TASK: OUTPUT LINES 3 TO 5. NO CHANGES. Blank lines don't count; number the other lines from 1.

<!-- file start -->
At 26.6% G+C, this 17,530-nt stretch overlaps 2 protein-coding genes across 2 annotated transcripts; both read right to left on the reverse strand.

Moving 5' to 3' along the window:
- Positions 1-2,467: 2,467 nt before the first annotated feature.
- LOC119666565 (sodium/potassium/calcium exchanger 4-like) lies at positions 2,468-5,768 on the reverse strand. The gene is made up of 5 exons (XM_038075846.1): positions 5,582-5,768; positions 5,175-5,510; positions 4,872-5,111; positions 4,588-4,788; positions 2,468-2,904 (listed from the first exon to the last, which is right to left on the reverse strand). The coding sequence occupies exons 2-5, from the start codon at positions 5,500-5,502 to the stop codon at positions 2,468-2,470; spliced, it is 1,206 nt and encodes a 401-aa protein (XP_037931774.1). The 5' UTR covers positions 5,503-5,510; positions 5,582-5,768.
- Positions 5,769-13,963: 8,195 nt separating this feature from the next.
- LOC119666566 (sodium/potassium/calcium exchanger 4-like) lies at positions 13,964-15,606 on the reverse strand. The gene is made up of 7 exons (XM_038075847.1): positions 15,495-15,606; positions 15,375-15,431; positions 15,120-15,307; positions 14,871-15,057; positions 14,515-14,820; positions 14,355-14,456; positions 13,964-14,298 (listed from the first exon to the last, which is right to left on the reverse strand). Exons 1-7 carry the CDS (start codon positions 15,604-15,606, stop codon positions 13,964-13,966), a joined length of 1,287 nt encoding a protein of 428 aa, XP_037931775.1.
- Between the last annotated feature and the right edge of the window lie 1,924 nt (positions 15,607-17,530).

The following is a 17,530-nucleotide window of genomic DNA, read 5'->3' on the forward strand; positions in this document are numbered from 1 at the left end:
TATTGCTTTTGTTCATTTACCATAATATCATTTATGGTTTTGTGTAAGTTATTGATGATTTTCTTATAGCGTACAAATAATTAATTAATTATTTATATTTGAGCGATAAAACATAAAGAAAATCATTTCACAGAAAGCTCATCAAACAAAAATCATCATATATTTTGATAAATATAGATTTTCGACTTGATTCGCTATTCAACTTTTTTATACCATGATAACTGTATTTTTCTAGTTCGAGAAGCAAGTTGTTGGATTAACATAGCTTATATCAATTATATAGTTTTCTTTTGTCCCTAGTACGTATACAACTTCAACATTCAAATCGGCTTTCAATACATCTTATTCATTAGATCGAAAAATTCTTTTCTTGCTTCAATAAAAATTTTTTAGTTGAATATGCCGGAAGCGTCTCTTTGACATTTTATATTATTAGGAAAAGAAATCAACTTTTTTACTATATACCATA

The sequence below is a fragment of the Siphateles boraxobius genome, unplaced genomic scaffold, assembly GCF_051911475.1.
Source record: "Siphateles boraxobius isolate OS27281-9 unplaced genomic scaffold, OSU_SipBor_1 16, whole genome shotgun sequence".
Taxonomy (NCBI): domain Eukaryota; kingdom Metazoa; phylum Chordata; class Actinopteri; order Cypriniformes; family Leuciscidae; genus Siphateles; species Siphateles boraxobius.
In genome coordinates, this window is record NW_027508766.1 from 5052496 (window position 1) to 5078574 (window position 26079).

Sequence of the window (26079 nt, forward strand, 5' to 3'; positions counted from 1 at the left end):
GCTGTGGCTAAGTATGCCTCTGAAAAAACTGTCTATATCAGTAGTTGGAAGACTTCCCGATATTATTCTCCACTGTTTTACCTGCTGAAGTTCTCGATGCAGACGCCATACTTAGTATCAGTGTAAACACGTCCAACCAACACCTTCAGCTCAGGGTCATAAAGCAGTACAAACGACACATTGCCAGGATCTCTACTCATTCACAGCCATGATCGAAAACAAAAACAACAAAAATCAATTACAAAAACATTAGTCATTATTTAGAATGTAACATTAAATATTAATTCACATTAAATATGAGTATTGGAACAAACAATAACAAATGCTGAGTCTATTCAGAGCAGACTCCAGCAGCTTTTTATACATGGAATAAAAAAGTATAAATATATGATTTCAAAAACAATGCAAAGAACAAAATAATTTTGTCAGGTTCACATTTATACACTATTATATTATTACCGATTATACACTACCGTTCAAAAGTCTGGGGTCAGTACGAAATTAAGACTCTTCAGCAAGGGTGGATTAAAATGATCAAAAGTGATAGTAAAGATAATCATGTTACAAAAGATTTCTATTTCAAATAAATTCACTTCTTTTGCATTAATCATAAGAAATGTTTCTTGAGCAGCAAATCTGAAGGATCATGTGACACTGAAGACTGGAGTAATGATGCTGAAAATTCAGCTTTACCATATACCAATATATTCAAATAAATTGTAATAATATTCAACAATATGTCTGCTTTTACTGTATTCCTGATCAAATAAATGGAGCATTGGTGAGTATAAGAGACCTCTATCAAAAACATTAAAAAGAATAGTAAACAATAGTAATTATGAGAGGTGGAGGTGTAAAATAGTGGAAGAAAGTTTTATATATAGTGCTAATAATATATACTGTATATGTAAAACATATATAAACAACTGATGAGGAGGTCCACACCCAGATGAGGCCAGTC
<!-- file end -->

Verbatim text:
- Positions 1-2,467: 2,467 nt before the first annotated feature.
- LOC119666565 (sodium/potassium/calcium exchanger 4-like) lies at positions 2,468-5,768 on the reverse strand. The gene is made up of 5 exons (XM_038075846.1): positions 5,582-5,768; positions 5,175-5,510; positions 4,872-5,111; positions 4,588-4,788; positions 2,468-2,904 (listed from the first exon to the last, which is right to left on the reverse strand). The coding sequence occupies exons 2-5, from the start codon at positions 5,500-5,502 to the stop codon at positions 2,468-2,470; spliced, it is 1,206 nt and encodes a 401-aa protein (XP_037931774.1). The 5' UTR covers positions 5,503-5,510; positions 5,582-5,768.
- Positions 5,769-13,963: 8,195 nt separating this feature from the next.